Deutsche Bank Contacted by Regulator Over Von Rohr’s Role at DWS
(Bloomberg) -- German regulators are seeking more information about the role of Deutsche Bank AG President Karl von Rohr as part of a broader probe into the lender’s asset management business after claims of greenwashing, according to people familiar with the process.
Financial markets regulator BaFin, has contacted the lender to learn about Von Rohr’s role as chairman of DWS Group’s supervisory board, the people said, asking not to be identified discussing private information. In that position, he received complaints from the firm’s now fired sustainability head, helped arrange an audit into her dismissal that found DWS did nothing wrong, and signed off on the annual report now being investigated for alleged inflated ESG claims.
Regulators are now looking at the very highest levels of Deutsche Bank. BaFin and U.S. authorities including the Securities and Exchange Commission started probing DWS after the former sustainability head, Desiree Fixler, accused it of exaggerating its commitment to environmental, social and governance investing. DWS says the claims are “unfounded.”
Von Rohr didn’t respond to a LinkedIn message seeking comment. Representatives for DWS, Bafin and Deutsche Bank declined to comment.
The DWS investigations have forced the asset management industry to sit up and take note as greenwashing -- a term given to inflated or misleading ESG statements -- draws an increasingly aggressive response from regulators. News of the DWS probe has led investment firms across Europe to review their portfolios to ensure they’re not vulnerable to similar probes, according to people familiar with the matter.
DWS’s share price has yet to recover from the selloff that hit once the market learned of the probes. Fixler, whom DWS fired just before publishing the annual results, says she had tried to alert management to what she says were misleading ESG figures. Her whistleblower testimony is informing both the SEC and BaFin investigations.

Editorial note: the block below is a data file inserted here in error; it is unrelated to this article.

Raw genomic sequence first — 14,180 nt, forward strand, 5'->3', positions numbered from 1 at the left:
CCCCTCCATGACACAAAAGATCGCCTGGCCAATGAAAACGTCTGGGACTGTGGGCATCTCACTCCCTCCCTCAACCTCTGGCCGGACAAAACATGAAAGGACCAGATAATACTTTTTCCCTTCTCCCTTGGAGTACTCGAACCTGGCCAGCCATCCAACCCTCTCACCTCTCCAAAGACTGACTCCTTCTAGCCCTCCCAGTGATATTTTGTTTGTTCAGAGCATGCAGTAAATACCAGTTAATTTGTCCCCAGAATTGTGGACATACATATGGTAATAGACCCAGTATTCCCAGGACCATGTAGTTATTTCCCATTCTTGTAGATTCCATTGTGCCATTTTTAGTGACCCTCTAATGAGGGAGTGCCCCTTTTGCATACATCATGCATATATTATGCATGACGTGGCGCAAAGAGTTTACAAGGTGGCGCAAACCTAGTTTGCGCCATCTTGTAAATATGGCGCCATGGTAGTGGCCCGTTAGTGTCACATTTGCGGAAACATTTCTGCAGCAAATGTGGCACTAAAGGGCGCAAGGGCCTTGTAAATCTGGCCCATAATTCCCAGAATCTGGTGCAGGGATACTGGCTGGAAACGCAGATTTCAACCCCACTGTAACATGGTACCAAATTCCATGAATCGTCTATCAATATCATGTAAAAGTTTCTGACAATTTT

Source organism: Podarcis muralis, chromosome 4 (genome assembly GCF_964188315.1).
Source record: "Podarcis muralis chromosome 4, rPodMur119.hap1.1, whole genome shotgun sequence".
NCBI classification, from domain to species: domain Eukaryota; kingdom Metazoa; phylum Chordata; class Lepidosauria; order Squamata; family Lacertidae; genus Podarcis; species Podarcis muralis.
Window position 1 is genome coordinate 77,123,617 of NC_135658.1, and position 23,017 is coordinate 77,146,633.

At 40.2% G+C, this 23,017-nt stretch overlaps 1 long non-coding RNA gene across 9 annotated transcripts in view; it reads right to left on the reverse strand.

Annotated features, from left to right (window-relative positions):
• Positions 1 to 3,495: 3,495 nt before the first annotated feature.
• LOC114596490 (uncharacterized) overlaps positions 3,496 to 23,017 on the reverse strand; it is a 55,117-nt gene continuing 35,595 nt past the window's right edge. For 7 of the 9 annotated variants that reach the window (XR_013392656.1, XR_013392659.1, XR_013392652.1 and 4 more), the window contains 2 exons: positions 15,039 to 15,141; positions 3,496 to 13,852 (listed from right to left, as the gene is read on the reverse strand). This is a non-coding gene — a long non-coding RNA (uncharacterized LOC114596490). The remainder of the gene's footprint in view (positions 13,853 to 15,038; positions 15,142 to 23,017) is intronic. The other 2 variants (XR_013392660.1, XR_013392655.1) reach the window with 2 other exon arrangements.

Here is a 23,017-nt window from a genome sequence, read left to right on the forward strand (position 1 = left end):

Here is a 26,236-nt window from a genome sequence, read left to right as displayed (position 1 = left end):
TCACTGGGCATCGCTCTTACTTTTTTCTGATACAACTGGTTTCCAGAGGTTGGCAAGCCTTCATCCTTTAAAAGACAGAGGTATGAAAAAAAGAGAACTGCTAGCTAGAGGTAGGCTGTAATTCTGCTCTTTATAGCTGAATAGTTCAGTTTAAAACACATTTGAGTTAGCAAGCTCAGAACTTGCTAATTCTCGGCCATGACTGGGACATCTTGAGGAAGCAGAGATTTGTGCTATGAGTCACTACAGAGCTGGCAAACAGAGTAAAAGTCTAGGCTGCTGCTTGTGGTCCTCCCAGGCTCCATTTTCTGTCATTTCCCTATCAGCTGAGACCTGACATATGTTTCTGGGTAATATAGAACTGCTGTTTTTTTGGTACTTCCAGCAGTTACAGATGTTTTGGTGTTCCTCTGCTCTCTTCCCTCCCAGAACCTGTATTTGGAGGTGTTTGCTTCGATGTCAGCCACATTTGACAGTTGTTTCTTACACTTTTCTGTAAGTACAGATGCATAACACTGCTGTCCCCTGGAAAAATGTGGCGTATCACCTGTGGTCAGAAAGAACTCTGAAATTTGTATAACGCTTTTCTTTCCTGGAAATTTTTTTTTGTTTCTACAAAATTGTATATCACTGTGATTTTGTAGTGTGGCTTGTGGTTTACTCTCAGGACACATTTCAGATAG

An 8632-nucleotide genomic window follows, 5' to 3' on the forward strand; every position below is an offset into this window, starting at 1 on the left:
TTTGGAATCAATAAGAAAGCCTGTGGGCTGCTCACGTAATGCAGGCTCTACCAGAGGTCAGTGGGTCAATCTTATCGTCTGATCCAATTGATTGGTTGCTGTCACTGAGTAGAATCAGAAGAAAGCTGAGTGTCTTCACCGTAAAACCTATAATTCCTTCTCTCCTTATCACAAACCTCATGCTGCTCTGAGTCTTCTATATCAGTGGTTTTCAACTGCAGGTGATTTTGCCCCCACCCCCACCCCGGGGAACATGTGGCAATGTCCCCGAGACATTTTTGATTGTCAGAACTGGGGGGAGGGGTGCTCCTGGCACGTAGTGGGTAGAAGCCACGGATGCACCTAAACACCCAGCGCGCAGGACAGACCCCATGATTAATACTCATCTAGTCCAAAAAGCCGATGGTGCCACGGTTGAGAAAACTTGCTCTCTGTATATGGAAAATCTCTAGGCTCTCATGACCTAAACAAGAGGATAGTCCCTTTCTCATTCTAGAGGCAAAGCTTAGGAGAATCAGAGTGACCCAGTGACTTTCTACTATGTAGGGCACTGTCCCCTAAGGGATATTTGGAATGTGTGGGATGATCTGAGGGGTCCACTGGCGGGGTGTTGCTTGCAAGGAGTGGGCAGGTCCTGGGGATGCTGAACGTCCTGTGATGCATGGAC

Von Rohr and the chairwoman of DWS’s audit committee, Ute Wolf, asked another supervisory board member, Richard Morris, to assess Fixler’s allegations after she sent an email outlining them to von Rohr shortly after she was dismissed in March, the people said. Morris then mandated the audit firm PwC as an external party, which later cleared DWS of wrongdoing.
“We could not identify substance within the allegations made by Ms Fixler, namely greenwashing, misleading investors or harassment during Ms Fixler’s onboarding,” the authors of the audit wrote in their executive summary, parts of which were seen by Bloomberg.
However, the authors also noted that they couldn’t review all of Fixler’s emails as “data extraction” was ongoing when they submitted the report. They also said their work was “limited to the analysis described in the report and was based only on the information made available through DWS” or in the public domain. The PwC auditors said that “changes in circumstances” after this date could affect the findings.
The auditors later completed extraction of Fixler’s emails and the retrieved data didn’t change the outcome of the analysis, a person familiar with the matter said.
Fixler’s allegations along with the regulatory probes represent a serious setback for DWS Chief Executive Officer Asoka Woehrmann and his boss, Deutsche Bank CEO Christian Sewing. Both have been keen to tout their firms’ ESG credentials as a way to win business in what’s become a highly lucrative market. Both executives have also repeatedly declared their commitment to ESG at conferences, investor events and in interviews.
Woehrmann had his contract as DWS CEO renewed in late March, after the annual report was published.
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